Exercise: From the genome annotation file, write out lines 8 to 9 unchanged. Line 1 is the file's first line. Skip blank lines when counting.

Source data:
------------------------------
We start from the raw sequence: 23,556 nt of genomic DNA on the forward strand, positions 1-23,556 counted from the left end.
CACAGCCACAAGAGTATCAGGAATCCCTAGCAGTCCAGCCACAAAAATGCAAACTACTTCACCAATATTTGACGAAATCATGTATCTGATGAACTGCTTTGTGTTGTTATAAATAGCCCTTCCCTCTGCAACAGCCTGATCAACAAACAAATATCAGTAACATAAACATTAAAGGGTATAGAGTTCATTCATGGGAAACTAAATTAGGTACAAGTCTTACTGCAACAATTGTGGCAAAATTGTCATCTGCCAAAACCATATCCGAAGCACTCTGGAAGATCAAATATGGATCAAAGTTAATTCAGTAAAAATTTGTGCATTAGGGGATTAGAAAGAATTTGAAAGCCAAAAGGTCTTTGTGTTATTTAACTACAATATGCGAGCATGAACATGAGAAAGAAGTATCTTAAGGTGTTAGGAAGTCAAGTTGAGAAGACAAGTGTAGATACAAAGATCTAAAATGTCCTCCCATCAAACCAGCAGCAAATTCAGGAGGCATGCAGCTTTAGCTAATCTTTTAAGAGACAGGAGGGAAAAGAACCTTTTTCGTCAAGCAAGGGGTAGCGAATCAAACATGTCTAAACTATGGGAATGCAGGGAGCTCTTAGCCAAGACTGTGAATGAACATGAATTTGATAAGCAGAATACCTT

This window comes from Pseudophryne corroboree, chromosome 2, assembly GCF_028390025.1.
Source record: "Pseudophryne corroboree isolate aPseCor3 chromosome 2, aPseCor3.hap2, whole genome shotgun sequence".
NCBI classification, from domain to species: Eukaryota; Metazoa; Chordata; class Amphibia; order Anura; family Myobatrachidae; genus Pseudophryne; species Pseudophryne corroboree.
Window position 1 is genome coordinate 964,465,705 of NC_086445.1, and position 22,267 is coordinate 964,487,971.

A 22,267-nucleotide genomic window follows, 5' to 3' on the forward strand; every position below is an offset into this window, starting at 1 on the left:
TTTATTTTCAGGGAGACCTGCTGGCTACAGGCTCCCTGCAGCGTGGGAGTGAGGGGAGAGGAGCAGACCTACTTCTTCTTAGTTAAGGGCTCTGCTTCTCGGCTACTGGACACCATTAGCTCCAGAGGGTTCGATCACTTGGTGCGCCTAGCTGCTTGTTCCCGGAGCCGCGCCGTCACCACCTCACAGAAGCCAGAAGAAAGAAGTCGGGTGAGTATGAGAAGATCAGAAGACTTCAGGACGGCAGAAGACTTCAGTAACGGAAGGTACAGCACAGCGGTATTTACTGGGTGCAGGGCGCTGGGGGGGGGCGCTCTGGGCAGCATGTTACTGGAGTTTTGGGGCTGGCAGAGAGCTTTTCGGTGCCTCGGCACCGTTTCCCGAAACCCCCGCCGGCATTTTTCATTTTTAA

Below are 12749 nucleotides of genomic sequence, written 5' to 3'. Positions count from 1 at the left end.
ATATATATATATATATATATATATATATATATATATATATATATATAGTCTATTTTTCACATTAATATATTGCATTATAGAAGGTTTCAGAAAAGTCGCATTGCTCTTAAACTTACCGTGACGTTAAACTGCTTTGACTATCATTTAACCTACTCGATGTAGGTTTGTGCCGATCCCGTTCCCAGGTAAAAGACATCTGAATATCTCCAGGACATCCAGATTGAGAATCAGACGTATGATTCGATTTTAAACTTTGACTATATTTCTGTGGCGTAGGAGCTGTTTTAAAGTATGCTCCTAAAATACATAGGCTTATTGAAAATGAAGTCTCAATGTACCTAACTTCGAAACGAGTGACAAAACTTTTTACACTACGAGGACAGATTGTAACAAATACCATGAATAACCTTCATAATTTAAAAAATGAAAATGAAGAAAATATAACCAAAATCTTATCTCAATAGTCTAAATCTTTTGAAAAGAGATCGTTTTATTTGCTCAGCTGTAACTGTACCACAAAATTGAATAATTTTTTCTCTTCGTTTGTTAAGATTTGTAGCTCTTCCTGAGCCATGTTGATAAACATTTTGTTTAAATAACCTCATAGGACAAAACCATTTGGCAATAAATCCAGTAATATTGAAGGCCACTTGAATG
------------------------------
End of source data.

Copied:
TTTATTTTCAGGGAGACCTGCTGGCTACAGGCTCCCTGCAGCGTGGGAGTGAGGGGAGAGGAGCAGACCTACTTCTTCTTAGTTAAGGGCTCTGCTTCTCGGCTACTGGACACCATTAGCTCCAGAGGGTTCGATCACTTGGTGCGCCTAGCTGCTTGTTCCCGGAGCCGCGCCGTCACCACCTCACAGAAGCCAGAAGAAAGAAGTCGGGTGAGTATGAGAAGATCAGAAGACTTCAGGACGGCAGAAGACTTCAGTAACGGAAGGTACAGCACAGCGGTATTTACTGGGTGCAGGGCGCTGGGGGGGGGCGCTCTGGGCAGCATGTTACTGGAGTTTTGGGGCTGGCAGAGAGCTTTTCGGTGCCTCGGCACCGTTTCCCGAAACCCCCGCCGGCATTTTTCATTTTTAA

Below are 12749 nucleotides of genomic sequence, written 5' to 3'. Positions count from 1 at the left end.